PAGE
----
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Old March 9, 2021, 08:42 PM   #1
Metric
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protecting nitre/flame blue (clear coat)

I have played around with flame bluing screws and pins, and noticed the finish is as fragile as it is beautiful.

Thinking about restoring an old Star BM, to learn the slow rust bluing technique, and also may flame/nitre blue some slightly larger parts, such as the trigger (normally in the white).

I've seen a few generic references to using a coat of lacquer to preserve the nitre blue finish. Is there any preferred type/brand of lacquer or preferred application process for this? Also curious if something like duracoat clear-coat would work as well or better than lacquer.

I'm definitely hungry for any experience or educated guesses on making a nitre blue finish more durable.
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Old March 9, 2021, 10:51 PM   #2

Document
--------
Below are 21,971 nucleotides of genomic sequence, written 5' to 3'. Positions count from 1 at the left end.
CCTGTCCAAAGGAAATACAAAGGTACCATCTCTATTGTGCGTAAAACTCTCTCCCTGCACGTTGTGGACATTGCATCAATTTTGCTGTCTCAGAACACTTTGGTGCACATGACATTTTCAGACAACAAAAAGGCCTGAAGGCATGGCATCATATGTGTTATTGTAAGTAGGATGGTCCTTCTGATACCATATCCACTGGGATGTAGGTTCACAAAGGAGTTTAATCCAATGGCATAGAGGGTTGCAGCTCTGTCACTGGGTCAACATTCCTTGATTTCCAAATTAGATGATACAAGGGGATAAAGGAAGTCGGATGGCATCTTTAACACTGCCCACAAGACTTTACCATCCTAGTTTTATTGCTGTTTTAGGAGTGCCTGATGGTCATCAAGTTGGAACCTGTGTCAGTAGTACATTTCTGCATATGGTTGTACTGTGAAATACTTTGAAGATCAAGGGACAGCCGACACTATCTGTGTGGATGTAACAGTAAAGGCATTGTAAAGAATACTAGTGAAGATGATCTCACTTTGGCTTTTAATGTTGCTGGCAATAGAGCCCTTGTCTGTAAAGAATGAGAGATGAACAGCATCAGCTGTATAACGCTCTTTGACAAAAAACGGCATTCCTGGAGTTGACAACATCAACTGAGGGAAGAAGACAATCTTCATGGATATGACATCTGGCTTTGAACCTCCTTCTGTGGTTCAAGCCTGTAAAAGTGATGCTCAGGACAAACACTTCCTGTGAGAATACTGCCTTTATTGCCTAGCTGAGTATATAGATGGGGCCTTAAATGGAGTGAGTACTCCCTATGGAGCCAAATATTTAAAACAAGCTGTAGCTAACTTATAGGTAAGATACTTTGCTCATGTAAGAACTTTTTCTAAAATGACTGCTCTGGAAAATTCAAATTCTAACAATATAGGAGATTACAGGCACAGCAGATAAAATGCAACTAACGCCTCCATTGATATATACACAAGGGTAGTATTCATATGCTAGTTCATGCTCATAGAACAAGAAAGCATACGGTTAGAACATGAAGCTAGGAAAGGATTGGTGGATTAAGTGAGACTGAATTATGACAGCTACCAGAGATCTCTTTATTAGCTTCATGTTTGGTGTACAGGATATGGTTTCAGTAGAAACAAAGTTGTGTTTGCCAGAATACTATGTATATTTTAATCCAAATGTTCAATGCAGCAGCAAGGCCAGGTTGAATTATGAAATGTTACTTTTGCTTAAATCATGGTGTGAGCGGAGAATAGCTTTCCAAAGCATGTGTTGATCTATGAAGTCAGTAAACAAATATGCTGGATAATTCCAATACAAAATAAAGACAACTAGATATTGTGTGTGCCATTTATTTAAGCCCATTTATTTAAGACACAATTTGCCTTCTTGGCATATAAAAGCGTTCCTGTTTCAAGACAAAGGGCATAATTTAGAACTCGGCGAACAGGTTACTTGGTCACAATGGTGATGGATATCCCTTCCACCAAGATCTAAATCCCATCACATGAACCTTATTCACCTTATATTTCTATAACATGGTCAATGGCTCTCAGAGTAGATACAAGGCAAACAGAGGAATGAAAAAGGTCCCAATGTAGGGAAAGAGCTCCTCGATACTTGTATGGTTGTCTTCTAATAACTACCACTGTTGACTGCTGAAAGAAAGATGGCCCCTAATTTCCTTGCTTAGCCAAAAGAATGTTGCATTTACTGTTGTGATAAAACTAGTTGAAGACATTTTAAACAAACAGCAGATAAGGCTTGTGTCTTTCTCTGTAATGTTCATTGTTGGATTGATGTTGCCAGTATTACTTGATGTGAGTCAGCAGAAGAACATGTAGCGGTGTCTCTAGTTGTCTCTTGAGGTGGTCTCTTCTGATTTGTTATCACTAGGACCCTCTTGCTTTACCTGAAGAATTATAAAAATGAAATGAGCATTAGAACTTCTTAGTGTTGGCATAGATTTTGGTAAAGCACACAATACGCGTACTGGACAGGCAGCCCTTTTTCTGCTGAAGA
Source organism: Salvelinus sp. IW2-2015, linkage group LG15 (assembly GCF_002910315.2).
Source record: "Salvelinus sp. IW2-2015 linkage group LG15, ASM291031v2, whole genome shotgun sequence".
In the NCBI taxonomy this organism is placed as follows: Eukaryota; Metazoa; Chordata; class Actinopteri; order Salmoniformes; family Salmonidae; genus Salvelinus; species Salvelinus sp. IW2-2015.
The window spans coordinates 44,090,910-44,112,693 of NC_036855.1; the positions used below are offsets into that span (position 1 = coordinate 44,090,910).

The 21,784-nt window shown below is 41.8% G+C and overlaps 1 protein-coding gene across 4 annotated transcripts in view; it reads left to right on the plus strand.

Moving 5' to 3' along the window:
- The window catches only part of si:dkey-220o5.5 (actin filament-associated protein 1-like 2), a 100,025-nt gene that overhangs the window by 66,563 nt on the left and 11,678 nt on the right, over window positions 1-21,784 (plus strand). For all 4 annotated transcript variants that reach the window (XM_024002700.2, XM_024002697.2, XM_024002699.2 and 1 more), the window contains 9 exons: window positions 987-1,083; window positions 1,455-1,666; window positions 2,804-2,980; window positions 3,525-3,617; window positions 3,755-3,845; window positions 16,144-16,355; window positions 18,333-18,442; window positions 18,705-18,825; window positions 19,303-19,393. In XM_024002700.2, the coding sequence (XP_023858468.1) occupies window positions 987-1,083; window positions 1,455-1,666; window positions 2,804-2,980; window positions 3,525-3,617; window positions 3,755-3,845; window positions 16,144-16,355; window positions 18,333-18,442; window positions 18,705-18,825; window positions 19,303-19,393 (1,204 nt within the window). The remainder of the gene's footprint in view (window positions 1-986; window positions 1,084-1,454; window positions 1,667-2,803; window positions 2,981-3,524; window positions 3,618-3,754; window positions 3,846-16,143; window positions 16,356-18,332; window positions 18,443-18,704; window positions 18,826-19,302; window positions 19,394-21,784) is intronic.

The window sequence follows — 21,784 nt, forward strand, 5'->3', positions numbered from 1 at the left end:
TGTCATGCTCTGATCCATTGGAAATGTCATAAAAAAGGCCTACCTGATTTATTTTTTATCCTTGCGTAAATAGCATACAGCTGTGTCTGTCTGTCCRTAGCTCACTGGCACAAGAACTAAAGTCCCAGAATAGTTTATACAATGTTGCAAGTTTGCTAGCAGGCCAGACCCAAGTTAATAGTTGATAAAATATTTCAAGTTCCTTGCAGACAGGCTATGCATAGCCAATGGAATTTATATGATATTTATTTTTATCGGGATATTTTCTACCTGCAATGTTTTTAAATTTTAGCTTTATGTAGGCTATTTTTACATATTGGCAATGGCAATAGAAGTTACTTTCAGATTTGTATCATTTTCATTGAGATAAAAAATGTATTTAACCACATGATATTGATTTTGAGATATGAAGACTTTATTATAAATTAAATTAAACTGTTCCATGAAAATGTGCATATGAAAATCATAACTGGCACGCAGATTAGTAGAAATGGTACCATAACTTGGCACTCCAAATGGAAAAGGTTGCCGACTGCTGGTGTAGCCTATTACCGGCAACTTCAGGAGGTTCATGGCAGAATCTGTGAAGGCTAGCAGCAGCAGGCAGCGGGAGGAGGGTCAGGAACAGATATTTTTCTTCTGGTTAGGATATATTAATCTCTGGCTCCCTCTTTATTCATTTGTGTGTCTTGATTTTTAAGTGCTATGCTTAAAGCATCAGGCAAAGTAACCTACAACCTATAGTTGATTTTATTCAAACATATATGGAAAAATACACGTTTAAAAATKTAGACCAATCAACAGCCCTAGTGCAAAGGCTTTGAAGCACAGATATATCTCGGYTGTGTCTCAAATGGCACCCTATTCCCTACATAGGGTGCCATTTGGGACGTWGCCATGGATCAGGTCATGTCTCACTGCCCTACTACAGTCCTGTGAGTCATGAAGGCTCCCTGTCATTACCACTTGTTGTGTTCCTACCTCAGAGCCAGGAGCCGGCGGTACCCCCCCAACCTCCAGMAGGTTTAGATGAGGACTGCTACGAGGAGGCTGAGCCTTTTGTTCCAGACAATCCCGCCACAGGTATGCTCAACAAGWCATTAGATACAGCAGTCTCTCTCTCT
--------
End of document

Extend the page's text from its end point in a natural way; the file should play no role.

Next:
Bill DeShivs
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Heat bluing is only good on parts that see no wear.
Lacquer is softer than the bluing.
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Old March 10, 2021, 09:29 AM   #3
4V50 Gary
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Good question. Nitre blue or flame blued is very prone to wear. Laquer like Bill suggested may offer protection. I generally recommend Renaissance Wax, but for a lot of handling, I dunno. Experiment and let us know.
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Old March 10, 2021, 02:54 PM   #4
Metric
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Yes, I did up some grips screws and pins for a 1911 in a nice heat blue, and noticed that one screw in particular lost much of its blue quite quickly, with very minor handling of the gun. The others that are never touched are still nice and blue, but I'm aware of how quickly that can change.

I know there's just no way to make it a durable finish for a high-wear part, but it would be nice to find a clear coat that would hold up against basic handling and contact with human skin.

Right now I'm thinking that duracoat clear coat is looking ideal for this. However, I don't have an airbrush and the aerosol can is pretty darn expensive for one use on a few small parts. So still considering lacquer -- if it doesn't work I can always undo/redo it.
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Old March 10, 2021, 02:54 PM   #5
Bill DeShivs
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Heat bluing is great for recessed screw heads.
NO bluing is particularly durable on high wear areas.
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